Justin Jordan is a remarkably direct person who seems to shuffle off any traces of affectation, particularly when he gets up in front of people at panels. He’s often more interested in talking about the projects of his colleagues in comics, and asking them questions, often with obvious enthusiasm, then commenting at length on his own. And I daresay, we like that about him. He comes from, and still lives in Pennsylvania. He started out in fandom tirelessly churning out con coverage himself in the old days, and that kind of never miss a beat commitment to comics seems to carry him now on a pretty hefty upward spiral toward being a major player in comics writing. But there seems to be a trend right now, an exciting one, for creators to diversify and keep those various doors open to a wide range of publishing platforms. It means that you can read the same writer in genre comics and in hero comics, in one-shots and long arc stories. You see their work from more angles, and that brings out the nuances in their writing or artistic voice. That really builds an audience for a creator, and Justin Jordan is an excellent example of that phenomenon.
Rumors were flying at San Diego Comic Con that Jordan had, or was intending to walk off working on Superboy, but would continue on other DC titles like Green Lantern: New Guardians, and then another rumor popped up that he’d be joining the team on Avatar Press’s Crossed, which really excited long-time fans of the series. These reports have now been confirmed and it’s another illustration of how mobile Jordan is, and suggests that he knows what he wants to work on, and what suits him best, and has a degree of agency in making sure that happens. That’s because he’s hot right now, but in all fairness, that’s not likely to be a passing thing, and other creators are likely to follow the same example of pursuing their particular interests in a wide range of comics rather than hitching their horse to one wagon. More power to them.
Luther Strode, written by Jordan and drawn by the superbly talented Tradd Moore, was an honest to goodness co-creation, launched by Image to increasing success, though at Heroes Con this summer Jordan expressed surprise at the fan-base and still considered it something of a small personal project alongside his more mainstream work. Luther Strode won’t go on forever, he warned, and will end when it needs to end, so enjoy it while you can. Taking another look at the collected Volume 1’s origin story, The Legend of Luther Strode is an enlightening way of tracking just why Jordan is so hot right now. It’s like having a more private conversation with the writer about what he picks to work on when he’s most fully in the driver’s seat. What you find is that Jordan has a strong grasp of the tradition behind hero stories, and that despite knowing all he needs to know about hero stories, he drops that all in a dumpster and walks merrily away. I’ll explain more fully what I mean by that in a moment.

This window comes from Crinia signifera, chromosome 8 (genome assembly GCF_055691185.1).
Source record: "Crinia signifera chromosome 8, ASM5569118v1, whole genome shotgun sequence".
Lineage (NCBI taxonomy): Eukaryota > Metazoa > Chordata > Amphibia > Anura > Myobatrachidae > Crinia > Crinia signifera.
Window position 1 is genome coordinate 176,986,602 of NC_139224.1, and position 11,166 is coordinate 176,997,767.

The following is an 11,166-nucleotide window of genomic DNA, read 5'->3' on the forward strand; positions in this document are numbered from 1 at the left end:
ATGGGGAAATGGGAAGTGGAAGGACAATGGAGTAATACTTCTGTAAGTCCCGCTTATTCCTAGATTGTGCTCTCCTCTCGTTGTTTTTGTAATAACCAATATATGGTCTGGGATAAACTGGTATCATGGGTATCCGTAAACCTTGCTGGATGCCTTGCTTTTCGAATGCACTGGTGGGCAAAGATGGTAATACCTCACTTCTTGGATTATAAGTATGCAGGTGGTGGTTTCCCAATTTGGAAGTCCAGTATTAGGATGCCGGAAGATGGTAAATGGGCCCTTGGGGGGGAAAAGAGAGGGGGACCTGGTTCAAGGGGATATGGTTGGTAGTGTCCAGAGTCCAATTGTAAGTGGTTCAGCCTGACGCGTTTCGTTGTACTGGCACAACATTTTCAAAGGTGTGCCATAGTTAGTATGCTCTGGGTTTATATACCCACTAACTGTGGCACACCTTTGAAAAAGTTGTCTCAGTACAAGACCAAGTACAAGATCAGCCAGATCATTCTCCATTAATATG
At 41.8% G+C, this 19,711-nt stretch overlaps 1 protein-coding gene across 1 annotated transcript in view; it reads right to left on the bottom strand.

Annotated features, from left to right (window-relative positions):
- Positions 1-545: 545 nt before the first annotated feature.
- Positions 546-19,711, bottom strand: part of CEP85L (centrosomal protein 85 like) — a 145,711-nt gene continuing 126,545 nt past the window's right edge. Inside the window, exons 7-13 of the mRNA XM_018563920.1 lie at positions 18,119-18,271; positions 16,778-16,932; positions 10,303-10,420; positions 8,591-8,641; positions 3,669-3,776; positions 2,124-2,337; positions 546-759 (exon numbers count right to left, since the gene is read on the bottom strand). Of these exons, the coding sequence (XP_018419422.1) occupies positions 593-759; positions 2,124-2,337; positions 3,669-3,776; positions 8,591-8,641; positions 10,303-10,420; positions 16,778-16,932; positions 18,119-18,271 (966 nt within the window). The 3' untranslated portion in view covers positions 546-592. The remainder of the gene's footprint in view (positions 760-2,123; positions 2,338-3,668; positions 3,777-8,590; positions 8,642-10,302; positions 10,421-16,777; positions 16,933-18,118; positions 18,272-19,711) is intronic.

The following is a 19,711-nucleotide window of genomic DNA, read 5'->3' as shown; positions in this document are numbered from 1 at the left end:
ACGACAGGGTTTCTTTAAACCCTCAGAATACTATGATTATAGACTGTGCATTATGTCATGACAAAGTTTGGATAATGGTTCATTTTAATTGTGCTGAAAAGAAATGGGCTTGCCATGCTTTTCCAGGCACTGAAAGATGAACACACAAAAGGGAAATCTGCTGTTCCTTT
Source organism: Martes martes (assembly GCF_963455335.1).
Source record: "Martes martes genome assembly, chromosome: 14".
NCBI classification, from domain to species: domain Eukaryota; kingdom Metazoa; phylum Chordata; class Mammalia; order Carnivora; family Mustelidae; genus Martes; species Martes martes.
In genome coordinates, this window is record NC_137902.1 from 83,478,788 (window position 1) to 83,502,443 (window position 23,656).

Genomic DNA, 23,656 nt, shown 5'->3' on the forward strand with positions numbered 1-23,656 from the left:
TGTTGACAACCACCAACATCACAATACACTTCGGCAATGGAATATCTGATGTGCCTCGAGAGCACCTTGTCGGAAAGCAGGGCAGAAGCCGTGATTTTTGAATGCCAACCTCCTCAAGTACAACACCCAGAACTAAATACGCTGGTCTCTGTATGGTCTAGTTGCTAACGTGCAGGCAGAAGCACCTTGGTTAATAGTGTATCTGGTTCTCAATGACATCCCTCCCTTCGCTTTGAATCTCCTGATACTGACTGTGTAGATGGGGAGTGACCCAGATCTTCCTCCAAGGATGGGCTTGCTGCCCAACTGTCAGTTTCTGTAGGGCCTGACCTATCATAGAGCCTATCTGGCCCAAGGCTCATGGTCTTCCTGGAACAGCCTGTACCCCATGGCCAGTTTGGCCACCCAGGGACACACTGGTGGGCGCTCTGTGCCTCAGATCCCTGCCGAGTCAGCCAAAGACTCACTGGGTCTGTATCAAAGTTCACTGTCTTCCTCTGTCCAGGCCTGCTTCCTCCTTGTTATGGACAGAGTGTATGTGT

So, Jordan knows hero stories. Yes, he does. That’s clear in Luther Strode. And this is more or less supported by his avid comics fandom before writing comics. He knows that most hero stories are wrapped up in issues of self-image, disempowerment, longing, and transformation. He knows that there’s a lot of subtext in hero stories about violence and the roots of violence and whether violence is a vicious circle that heroes get drawn into. He knows that a hero has to deal with fear for those close to him the closer he gets to violence, that it’s one of the biggest tensions in a hero story. He knows that sidekicks are vulnerable and love interests are going to have to be surprising to endure the same tensions that drive him away from other people. He knows that a hero’s worst enemy is himself, or his father, or that those are the same thing. All of these things, of course, I’m directly lifting from The Strange Talent of Luther Strode. You don’t have to work hard to find these elements, in fact, I’ve listed them more or less in chronological order as they appear in the collection.
Luther dislikes his self-image, sees himself as puny and disempowered, wants to change that and so, despite misgivings starts using “The Hercules Method” to change himself. It’s ordinary and extraordinary because the book turns out to be somewhat magical, of course. He has a reason to feel disempowered, an abusive father that he and his mother are in hiding from, and a lifetime of watching her suffer without the ability to protect her. But he also wants to attract a hot girl’s attention. He wants to transform himself and change his life into an active rather than reactive pattern. He doesn’t want to hide and get by any more; he wants to step forward into a proactive role. Arguably, Luther Strode is mostly about violence, and as Luther discovers his exponentially increasing power, he steps back and considers violence. Violence, in many ways, makes him sick because of his overexposure to it growing up.